In theory, a stock's absolute per-share price shouldn't matter. An investment's upside is ultimately rooted in the company's potential to grow its bottom line.

However, there's evidence to support the idea that lower-priced equities as a group tend to outperform the broader market. That said, investors should apply some common sense to their stock-picking regimens rather than simply stepping into stocks because of their cheap per-share prices.

With that in mind, here are three top stocks you can buy now for less than $10 per share. Notice that none of them are the tiny, weak-foundationed start-ups you might normally expect to have such low sticker prices.

Man holding up a $10 bill.

Image source: Getty Images.

1. Zynga

Zynga (NASDAQ:ZNGA) hasn't been a particularly great performer of late. It has fallen nearly 40% from its February peak above $12 per share to its current price near $7.60; a large chunk of that decline came amid last month's post-earnings plunge of more than 18%. The company swung back to profitability in the second quarter, earning $28 million versus a loss of $150 million during the pandemic-crimped prior-year quarter. Guidance for the quarter currently underway, however, left investors unimpressed. Zynga is now calling for a Q3 adjusted EBITDA of only $150 million and a net loss of $110 million, which suggests that its casual video gaming business is contracting rather than expanding.

As it turns out, consumers appear to be a little burnt out on playing mobile games now that the world is (somewhat) reopening and more entertainment options are becoming available again.

It's arguable that investors have overreacted to that premise though, driving Zynga shares well below where they should be. Even after the wave of downgrades and lowered price targets that followed the release of last quarter's report, the analyst community still collectively rates Zynga a buy, and gives it an average target price of $12.08. That's more than 50% above where the stock closed trading Wednesday. Also bear in mind that Zynga now boasts five consecutive years of revenue growth, and that streak is expected to persist through this year and 2022.

The point being, there's a lot to like here even if the market's not seeing it right now.

2. Plains All American Pipeline

Most investors on the hunt for good sub-$10 stocks are looking for underappreciated bargains. And Plains All American Pipeline (NASDAQ:PAA) is certainly a more compelling prospect now that its 25% pullback from June's high has dragged it under the $10 mark, especially in light of the fact that it's likely to deliver full-year earnings on the order of $1 per share.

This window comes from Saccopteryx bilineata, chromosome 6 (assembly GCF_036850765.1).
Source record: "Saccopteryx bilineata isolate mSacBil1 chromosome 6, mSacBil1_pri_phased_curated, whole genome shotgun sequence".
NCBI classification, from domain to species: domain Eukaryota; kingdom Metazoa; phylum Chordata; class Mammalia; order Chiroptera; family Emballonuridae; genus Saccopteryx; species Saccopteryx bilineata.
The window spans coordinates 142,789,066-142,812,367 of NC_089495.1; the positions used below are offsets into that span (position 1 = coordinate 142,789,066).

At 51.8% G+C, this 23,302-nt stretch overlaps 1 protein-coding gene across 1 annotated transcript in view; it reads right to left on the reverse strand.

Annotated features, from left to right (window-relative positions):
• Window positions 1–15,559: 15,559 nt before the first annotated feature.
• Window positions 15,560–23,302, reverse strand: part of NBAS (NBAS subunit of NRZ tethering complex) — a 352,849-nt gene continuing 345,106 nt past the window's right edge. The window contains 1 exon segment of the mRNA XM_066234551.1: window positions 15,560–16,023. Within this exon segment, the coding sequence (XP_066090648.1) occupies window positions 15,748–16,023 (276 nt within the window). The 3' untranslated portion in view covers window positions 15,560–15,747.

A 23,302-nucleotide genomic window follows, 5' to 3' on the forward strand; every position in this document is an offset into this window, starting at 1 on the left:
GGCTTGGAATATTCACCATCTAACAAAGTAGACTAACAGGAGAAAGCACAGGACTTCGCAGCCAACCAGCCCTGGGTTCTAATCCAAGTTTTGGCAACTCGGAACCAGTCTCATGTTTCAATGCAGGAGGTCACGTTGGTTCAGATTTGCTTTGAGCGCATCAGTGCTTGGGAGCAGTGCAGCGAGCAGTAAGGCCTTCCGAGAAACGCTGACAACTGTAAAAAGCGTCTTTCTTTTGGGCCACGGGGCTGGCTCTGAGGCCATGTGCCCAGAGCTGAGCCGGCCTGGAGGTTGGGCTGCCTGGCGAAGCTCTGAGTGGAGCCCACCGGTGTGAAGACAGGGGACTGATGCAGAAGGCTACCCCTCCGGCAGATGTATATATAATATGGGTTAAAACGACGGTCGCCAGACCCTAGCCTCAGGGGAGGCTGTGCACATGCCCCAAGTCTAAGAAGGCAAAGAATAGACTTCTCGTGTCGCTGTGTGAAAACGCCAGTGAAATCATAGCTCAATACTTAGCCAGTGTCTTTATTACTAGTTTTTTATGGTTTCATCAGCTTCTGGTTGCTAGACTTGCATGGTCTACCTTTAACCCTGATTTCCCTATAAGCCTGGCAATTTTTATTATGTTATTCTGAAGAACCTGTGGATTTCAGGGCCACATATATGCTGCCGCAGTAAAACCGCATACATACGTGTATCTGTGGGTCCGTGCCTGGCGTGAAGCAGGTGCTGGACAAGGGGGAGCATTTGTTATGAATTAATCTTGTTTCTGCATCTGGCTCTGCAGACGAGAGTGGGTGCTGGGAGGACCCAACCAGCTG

Earnings, though, are not the prime reason you might want to step into this stock now. Rather, it's because the recent share price pullback has pumped up its dividend yield to an incredible 7.8%.

Granted, management has greatly pared back the annualized payout from its 2015 peak in excess of $3 per share; through the first two quarters of 2021, Plains All American Pipeline has only dished out $0.36 worth of dividends (or as they're called in this case, distributions). Much of that contraction was a reflection of debt-powered expansion plans that went perfectly awry. The past several years have been tough for the entire oil and natural gas sector, but they've been especially challenging for smaller, poorly capitalized pipeline companies that get paid to transport hydrocarbons from point A to point B. Plains All American Pipeline and its limited partnership counterpart Plains GP Holdings (NASDAQ:PAGP) are part of that group.

The organization may finally be ready to recover though. June's agreement to sell its gas storage assets will put $850 million into its coffers, but more than that, the deal is part of a major effort to deleverage Plains All American Pipeline's balance sheet. The stock, income, and cash distributions may all well be at their "rock bottom" levels right now.

3. ContextLogic

Finally, add ContextLogic (NASDAQ:WISH) to your list of stocks to watch that are priced under $10 per share.

ContextLogic owns e-commerce site Wish.com, which boasts more than 90 million monthly shoppers and over half a million registered sellers. It has a reputation for selling lower-quality products that don't quite live up to their advertised descriptions, but that hasn't really stymied its growth. Indeed, revenue has grown every year since 2015, from $144 million then to $2.5 billion in 2020. This year's top line is expected to come in below last year's, when the earlier stages of the COVID-19 pandemic induced a surge in boredom-induced online shopping sprees.

Looking at the bigger picture, however, ContextLogic still appears to be on pace to swing to profitability in 2023 or 2024 despite last quarter's earnings miss and despite last month's subsequent spate of analyst downgrades.

Simply put, the market's making the same mistake here that it made with Zynga -- pressing the stock's value well below what makes sense. Even after last month's downgrades, the current consensus target price for ContextLogic stands at $9.83 -- well above the $5.91 at which it closed trading Wednesday. The sell-off has continued, too -- shares set a new record low on Tuesday, just 10 months after the company went public, and nine months after it peaked at $32.85. As long as investors are willing to let this stock's slide continue, it will be a risky stock to buy.

Nevertheless, ContextLogic is a name worth adding to your watch list for the day when it starts making bullish progress again.

This article represents the opinion of the writer, who may disagree with the “official” recommendation position of a Motley Fool premium advisory service. We’re motley! Questioning an investing thesis -- even one of our own -- helps us all think critically about investing and make decisions that help us become smarter, happier, and richer.